Struggling South San Francisco ferry service looks to expand to attract more customers 

The Water Emergency Transportation Authority is considering luring new riders to the ferry with an extra evening departure and service to Pier 41. - S.F. EXAMINER FILE PHOTO
  • S.F. Examiner File Photo
  • The Water Emergency Transportation Authority is considering luring new riders to the ferry with an extra evening departure and service to Pier 41.

With its fledgling service struggling mightily, South San Francisco ferry officials are exploring new ways to attract passengers.

The Peninsula-East Bay service that was launched with much fanfare in June has fallen far short of expectations. For the last week of February, the service averaged only 131 daily boardings — barely one-third of the projected ridership.

It has so far recorded a dismal 8.4 percent farebox recovery rate, meaning nearly 92 percent of its $3.4 million operating budget is subsidized by local and state taxpayers who don’t use the service.

The Water Emergency Transportation Authority, the regional agency operating the ferry service, is considering adding more routes and special service to the line. Currently, the agency offers three morning trips between South San Francisco and the East Bay, but only two in the afternoon. In order to attract more riders and have a more balanced service, it’s proposing a third afternoon trip.

The WETA also is examining the possibility of adding two trips a week between South San Francisco and Pier 41 in The City. The midday trips would cater to more recreational travelers and school groups and would run from May to October, according to WETA spokesman Ernest Sanchez.

The agency is also in talks with the Blue and Gold Fleet — a private ferry provider — about sharing crew members as a way to improve its operating efficiencies.

The WETA’s board of directors will discuss the proposals at its meeting Thursday. If the service enhancements are approved they could take effect April 29, Sanchez said. While adding the new routes would cost nearly $230,000, the expanded service is seen as essential to drawing more customers. Sanchez said a main deterrent for potential passengers has been the lack of a third afternoon trip.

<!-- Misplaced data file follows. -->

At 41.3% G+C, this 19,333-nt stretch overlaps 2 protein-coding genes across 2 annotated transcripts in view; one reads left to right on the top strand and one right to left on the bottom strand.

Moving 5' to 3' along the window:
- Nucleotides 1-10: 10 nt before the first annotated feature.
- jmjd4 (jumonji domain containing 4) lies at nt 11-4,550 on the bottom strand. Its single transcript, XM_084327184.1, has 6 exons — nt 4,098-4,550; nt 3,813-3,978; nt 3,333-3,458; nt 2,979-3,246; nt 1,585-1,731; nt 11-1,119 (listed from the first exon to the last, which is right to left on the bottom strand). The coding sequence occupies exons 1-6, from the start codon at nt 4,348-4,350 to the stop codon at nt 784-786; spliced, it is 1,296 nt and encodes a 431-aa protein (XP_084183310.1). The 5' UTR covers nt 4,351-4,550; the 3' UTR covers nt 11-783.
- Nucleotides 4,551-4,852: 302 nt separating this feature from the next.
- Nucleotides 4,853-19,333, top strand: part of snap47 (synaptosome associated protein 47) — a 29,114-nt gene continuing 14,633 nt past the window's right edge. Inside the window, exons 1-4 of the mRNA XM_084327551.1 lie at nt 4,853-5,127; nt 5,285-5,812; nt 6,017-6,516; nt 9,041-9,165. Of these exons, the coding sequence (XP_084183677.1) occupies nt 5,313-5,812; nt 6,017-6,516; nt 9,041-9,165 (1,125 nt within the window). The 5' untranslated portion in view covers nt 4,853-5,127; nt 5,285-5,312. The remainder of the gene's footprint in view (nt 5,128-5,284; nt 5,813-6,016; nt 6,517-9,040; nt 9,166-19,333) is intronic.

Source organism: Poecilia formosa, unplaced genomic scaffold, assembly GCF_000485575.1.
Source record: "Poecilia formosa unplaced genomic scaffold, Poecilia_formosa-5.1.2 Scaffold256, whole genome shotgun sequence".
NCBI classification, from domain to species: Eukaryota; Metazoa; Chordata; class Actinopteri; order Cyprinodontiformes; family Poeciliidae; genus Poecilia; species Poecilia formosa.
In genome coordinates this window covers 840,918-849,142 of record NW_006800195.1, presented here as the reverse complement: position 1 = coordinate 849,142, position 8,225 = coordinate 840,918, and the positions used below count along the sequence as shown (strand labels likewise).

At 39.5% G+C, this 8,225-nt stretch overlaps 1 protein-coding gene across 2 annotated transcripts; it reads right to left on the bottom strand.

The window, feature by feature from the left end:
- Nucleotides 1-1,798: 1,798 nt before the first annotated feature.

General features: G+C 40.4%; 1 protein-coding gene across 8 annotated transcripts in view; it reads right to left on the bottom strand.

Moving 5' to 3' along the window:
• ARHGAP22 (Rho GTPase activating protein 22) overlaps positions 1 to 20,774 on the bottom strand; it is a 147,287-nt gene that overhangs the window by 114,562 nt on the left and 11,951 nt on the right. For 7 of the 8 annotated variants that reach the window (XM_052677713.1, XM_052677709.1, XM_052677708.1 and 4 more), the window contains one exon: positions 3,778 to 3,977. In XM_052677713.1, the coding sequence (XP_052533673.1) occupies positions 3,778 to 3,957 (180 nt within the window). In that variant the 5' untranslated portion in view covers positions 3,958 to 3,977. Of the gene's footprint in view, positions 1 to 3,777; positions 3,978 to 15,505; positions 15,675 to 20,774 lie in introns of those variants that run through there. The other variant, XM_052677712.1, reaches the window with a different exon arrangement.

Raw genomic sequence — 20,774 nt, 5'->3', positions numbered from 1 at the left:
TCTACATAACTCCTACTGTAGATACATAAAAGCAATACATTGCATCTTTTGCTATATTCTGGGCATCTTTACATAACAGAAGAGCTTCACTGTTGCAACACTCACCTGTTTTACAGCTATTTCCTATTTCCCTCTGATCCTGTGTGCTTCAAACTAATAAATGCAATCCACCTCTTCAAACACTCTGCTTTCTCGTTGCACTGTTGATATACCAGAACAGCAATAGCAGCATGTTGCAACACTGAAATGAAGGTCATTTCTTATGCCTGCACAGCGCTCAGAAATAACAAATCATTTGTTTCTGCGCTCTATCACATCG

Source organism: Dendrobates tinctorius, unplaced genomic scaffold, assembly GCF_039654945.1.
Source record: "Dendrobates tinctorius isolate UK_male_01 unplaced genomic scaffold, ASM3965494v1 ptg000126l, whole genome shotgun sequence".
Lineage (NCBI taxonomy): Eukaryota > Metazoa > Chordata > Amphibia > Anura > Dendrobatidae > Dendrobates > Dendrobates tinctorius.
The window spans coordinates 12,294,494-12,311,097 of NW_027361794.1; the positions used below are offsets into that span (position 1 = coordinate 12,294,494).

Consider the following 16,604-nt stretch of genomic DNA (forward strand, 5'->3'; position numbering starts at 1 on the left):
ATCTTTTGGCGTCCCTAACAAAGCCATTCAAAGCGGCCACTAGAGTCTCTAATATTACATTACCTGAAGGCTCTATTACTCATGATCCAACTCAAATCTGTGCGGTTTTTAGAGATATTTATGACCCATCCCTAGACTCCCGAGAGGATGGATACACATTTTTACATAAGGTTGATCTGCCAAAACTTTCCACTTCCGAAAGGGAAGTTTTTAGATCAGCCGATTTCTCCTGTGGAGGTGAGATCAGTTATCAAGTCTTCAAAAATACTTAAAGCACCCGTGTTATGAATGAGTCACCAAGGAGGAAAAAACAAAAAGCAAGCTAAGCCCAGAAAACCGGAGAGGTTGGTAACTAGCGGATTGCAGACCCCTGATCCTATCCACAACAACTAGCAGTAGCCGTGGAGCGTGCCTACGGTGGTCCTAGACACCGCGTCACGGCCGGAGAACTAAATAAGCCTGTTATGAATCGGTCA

“The additional commute departure provides customers with a more convenient and flexible schedule, while the midday service provides a much-requested water connection,” he said. “These options provide our customers with significant service enhancements in the most cost-effective manner possible.“

Attracting passengers to the system soon is key to the WETA’s survival. About $2.7 million — roughly 80 percent of the agency’s operating budget — comes from regional toll funds administered by the regional Metropolitan Transportation Commission.

As part of the requirement for receiving the annual subsidy, the ferry service must achieve a 30 percent farebox recovery rate by its third year of operation. More passengers means a greater farebox recovery rate, and ferry systems have proven to be efficient transit providers. The Alameda Ferry service boasts a farebox recovery rate of 56.4 percent, the second highest among the Bay Area’s two dozen local transportation agencies.

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Will Reisman

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